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Neighbourhood manager Emma O’Sullivan blogs for us on the importance of getting to know every customer, approaching every situation with a positive outlook, and utilising all resources within a community.

Colin* had lived in his Bromford home for almost 15 years. He always paid his rent on time and was certainly never involved in any reported cases of anti-social behaviour. So imagine our surprise when we received complaints to our contact centre of loud music being played throughout the night from his flat recently. We double checked the system and, sure enough, there’d never been any similar concerns raised.

The housing manager visited Colin to see if everything was okay with him but Colin’s manner was immediately aggressive and intimidating and it was quickly clear that he was unwell. Realising that it was not the right time to discuss the noise complaint, we left Colin and went away to find out some more information from those who know him.

We contacted the Lichfield community mental health team and neighbourhood police team to discuss our concerns and we were introduced to Mark, the community psychiatric nurse who has worked with Colin for a number of years and knows him very well. Mark was able to advise us that Colin suffers with paranoid schizophrenia and has, until more recently, always worked well with the community mental health team and managed his own medication effectively. However, just before Christmas a personal tragedy struck Colin when his father passed away – it was around this time we believe he stopped taking his medication and the loud music started.

Mark, being an expert in his field, was increasingly concerned about Colin’s welfare and erratic behaviour and he was sectioned. We remained in close contact with Mark and were eventually invited to a meeting at the secure mental health unit where Colin was staying. The meeting was attended by Colin, his consultant, Mark and other nursing staff. Colin had agreed to a ‘depot’ injection which slowly releases his medication over a four week period. The injection is administered by Mark at Colin’s home with no requirement to visit the clinic. 

At the meeting we jointly discussed a phased return for Colin who was by now almost ready to leave hospital and eager to be back at home. Colin confessed some real concerns to us about upsetting his neighbours previously and was also anxious that we would ‘take action’ against his tenancy. Through building up a stronger rapport with Colin he also revealed that the neighbour he’d been disturbing with his loud music was once a friend who often cooked him dinner and chatted to him in the hallway.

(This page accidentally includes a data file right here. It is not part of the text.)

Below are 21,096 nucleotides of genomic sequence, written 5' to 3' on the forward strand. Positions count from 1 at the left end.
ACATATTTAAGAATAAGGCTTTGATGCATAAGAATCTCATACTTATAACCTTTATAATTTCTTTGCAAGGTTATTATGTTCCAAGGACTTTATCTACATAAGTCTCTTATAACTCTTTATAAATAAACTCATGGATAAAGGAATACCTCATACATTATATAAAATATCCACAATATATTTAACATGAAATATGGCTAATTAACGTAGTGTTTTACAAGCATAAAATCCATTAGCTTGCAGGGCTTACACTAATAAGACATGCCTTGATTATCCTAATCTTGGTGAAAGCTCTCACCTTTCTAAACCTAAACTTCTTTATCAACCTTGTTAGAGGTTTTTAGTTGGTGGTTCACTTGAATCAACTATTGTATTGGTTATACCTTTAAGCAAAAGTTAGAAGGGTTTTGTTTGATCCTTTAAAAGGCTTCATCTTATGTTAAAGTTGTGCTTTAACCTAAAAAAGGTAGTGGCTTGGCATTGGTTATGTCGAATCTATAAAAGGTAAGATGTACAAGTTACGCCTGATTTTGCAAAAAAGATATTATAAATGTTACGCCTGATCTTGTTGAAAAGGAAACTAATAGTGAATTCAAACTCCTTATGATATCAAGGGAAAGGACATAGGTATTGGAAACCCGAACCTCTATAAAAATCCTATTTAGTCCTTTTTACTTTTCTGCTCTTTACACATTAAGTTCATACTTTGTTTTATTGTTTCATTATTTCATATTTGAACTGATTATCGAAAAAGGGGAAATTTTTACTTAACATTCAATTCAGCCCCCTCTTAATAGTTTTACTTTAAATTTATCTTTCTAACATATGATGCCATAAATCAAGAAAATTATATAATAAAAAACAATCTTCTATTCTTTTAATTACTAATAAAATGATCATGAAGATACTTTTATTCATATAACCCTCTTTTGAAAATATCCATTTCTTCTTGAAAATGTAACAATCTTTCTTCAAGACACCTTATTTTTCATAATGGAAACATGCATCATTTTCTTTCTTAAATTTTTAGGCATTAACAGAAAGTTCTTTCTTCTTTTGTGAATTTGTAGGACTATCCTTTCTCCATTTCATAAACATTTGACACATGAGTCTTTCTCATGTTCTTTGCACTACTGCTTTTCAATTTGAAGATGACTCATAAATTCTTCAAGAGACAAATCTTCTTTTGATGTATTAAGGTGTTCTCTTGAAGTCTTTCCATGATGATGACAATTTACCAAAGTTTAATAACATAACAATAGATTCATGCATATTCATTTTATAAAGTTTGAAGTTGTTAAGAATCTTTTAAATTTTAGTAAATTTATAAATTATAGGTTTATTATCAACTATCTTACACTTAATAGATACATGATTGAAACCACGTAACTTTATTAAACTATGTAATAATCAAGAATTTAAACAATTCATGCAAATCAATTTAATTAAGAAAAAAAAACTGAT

We quickly reassured Colin that we were there to help him, not to penalise him, and that his neighbour was looking forward to having him back in the community. Colin talked about his feelings and how much he loves his home and mentioned that he sometimes struggles to understand his benefits so we explained how we could offer him some more advice and guidance moving forward.

Following the conclusion of the meeting the consultant openly remarked how refreshing it was for a landlord to be so understanding and not quick to label Colin as a perpetrator of anti-social behaviour. We walked away with Mark who admitted that it hadn’t even crossed his mind to get in contact with us initially as he assumed we were “just a housing provider” and wouldn’t be interested in joint working. We’ve now agreed that regular joint visits will be held over the next few months to ensure that Colin has a smooth and happy transition home.

It reaffirmed my belief that by joining up the dots within a community and delving deeper to understand the lives of our customers in detail, it can only have a wider long-term benefit not only to the individual customer but also Bromford and wider society. Mark is right: we’re far more than a housing provider.

*name changed to protect identity

Communications Specialist - whether it's telling customer stories, proactive and reactive PR, social media or photography, I'm your man!

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